My grandfather was the hardworking son of an Eastern European immigrant, the sort of entrepreneur who built America's industrial base in the middle of the last century. He and my father owned and ran a shoe factory in Pittsfield, New Hampshire, called the Pittsfield Shoe Corporation, and it was located on the banks of the Suncook River. The factory employed a lot of people, it produced a good product line--and it was a polluter.
But I knew nothing of that. When I was young, I loved to watch the colored water--one minute red, another yellow, still another green--gushing out of the factory into the river. To me, the wastewater was beautiful. Only later did I learn that the Merrimack, into which our little river emptied and whose banks were crowded with shoe factories, was the tenth most polluted river in the United States. I had to face the fact that our family business, of which we were so proud, was a part of the problem.
The shoe business was slow to seek a solution. Part of the reason was cut-rate foreign competition--how could an embattled industry stay afloat if it was being forced to spend hundreds of thousands or even millions of dollars to reduce its impact on the environment? But that attitude, understandable if shortsighted, explained only a portion of the industry's inertia. The rest traced to the sheer disbelief of the shoe business's leaders. How could a little wastewater, they wondered, be worth such a fuss?
In those days, you understand, America felt so huge, and its distances seemed so expansive, that people believed their garbage somehow melted into the landscape and disappeared--that it simply went "away." You could throw it "away," flush it "away," and if you had a tailpipe or a smokestack, even blow it "away."
It sounds odd from today's perspective. It's as if "away" were some mythical, Oz-like place where all waste, trash, and associated ugliness could be disposed of without consequence. And we threw stuff away until it was piled higher than the fence around it, or killed the fish, or put a haze on the horizon.
It has taken us a shamefully long while, but at last we have learned that there is no such place as "away." The fact is, the planet Earth is a closed system. Whenever and wherever a light switch is thrown, a puff of smoke or some type of pollution is created where the power is generated. We may not see it, but it's there. My trash washes up on someone else's shore--or fouls their groundwater--just as surely as distant air pollution follows prevailing winds to my valley.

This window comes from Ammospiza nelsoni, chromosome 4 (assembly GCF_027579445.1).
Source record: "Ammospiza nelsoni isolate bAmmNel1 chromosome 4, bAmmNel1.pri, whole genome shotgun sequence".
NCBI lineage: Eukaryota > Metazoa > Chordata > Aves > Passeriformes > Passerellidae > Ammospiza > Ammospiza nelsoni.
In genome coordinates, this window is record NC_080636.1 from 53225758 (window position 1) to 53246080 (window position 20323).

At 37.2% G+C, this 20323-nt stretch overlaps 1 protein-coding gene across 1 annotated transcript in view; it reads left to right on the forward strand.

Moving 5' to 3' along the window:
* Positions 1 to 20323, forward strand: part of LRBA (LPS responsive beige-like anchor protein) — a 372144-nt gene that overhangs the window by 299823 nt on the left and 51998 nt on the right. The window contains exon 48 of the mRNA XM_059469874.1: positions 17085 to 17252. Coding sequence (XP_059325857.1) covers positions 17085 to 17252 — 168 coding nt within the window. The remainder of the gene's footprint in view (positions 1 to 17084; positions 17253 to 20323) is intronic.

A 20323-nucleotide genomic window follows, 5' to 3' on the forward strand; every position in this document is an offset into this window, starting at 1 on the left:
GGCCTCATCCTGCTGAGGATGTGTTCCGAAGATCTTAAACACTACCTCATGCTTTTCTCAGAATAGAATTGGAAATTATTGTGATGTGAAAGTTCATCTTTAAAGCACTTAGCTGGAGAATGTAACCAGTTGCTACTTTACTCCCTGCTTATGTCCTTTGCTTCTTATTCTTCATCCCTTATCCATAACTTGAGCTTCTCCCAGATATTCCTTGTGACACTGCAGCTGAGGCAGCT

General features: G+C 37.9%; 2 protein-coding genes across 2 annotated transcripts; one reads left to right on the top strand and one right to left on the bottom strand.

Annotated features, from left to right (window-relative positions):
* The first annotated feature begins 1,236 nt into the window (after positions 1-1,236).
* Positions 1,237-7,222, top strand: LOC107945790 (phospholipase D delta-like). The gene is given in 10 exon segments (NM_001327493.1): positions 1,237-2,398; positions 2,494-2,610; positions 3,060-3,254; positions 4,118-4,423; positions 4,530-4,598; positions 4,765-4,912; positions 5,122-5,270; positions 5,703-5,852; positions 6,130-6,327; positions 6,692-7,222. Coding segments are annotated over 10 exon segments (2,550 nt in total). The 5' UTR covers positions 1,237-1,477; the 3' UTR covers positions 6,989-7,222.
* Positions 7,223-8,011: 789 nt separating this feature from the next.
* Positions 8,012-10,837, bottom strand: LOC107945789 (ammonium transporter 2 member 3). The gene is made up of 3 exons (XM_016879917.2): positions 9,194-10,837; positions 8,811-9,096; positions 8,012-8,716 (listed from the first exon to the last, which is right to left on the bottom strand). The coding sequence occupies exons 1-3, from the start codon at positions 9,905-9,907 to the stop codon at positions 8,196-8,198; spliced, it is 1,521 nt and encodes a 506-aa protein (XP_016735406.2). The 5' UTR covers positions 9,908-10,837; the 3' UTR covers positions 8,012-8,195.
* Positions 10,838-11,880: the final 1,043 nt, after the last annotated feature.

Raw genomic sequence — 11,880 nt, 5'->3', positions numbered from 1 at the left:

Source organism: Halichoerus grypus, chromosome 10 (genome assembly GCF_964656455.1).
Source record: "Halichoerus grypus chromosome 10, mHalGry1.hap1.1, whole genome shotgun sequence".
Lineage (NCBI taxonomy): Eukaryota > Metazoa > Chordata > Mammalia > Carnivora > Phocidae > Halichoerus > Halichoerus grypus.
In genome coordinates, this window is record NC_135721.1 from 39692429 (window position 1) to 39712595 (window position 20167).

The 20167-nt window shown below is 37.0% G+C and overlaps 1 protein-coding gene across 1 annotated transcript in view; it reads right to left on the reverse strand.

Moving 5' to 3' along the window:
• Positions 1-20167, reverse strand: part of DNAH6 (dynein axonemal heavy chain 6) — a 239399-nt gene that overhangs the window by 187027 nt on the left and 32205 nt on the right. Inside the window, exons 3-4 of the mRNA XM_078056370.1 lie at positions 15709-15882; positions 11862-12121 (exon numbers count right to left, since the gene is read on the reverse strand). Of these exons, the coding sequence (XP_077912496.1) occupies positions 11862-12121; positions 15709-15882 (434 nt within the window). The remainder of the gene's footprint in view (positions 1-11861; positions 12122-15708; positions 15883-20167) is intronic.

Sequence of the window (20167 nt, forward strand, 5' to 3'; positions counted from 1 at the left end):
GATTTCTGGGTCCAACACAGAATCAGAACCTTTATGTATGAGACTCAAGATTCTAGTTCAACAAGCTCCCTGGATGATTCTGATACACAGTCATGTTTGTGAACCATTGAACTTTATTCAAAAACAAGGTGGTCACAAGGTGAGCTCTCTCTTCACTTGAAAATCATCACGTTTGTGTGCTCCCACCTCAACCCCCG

Think how far we've come, yet how far we have to go: Today, we find it laughable that anyone ever believed the world was flat. We marvel that it took Christopher Columbus's voyage of discovery in 1492 to disprove it once and for all. What's it going to take for the last stubborn few to accept that the idea of "away" is a myth worthy only of flat-Earthers? We've already seen medical waste washing up on beaches, even after it's been taken miles out to sea. We've long seen birds struggle to free themselves from plastic six-pack rings stuck around their necks. It's simply delusional to think there is--or ever was--such a place as "away."
Every day, in everything we do, we are having an impact on the planet. If it's true for individuals, and it is, then it is certainly true for businesses. Any business owner or leader who doesn't see this is willfully blind, but that's not all. He or she is turning down the largest and most lucrative opportunity of this young century, which is to reduce or eliminate industrial waste. The companies that figure out how to do business with little or no waste are going to reduce their costs, boost their profits, and win tremendous public support as they do it. I fully intend for Stonyfield Farm to continue leading in this pursuit, and I want your company to be my competition.
There are people out there who excel in designing waste out of (and, I might add, profits into) a system--more and more of them every day. But if you're looking for real creativity and efficiency, you don't necessarily have to retain a consultant. You can learn a lot simply by paying attention to how nature handles waste. In nature, there is no waste--period. Every by-product of every process fuels or catalyzes some other process. Decomposed leaves feed mushrooms and fertilize wildflowers. Tiny insects feed on fungi that would otherwise overwhelm a tree. Old beaver dams provide spawning zones for fish. It's just amazing how efficient nature is, once you start paying attention to it.
As businesspeople, we need to strive to be just as efficient in handling waste as nature is. Ideally, each company and each process should be able to boast that everything that doesn't go out to the consumer goes back to the Earth. Any system that delivers less than total efficiency should be regarded as broken.
That last sentence sets up a high hurdle. But it also represents a very hopeful goal. What it says to us is, waste is inevitable--but dealing with it need not be an insurmountable obstacle to processes or products. If nature handles it, somehow we can, too.
And here's the really cool thing that we've discovered at Stonyfield. Attacking waste has been highly profitable. Every time we've made an investment in reducing waste, it has paid excellent returns. This is also true of our investments in renewable energy and other climate-friendly initiatives. I have captured many excellent examples in my new book, Stirring it Up: How to Make Money and Save the World (Hyperion, 2008), but more supporting anecdotes come to me every day. I look forward to sharing these in future posts.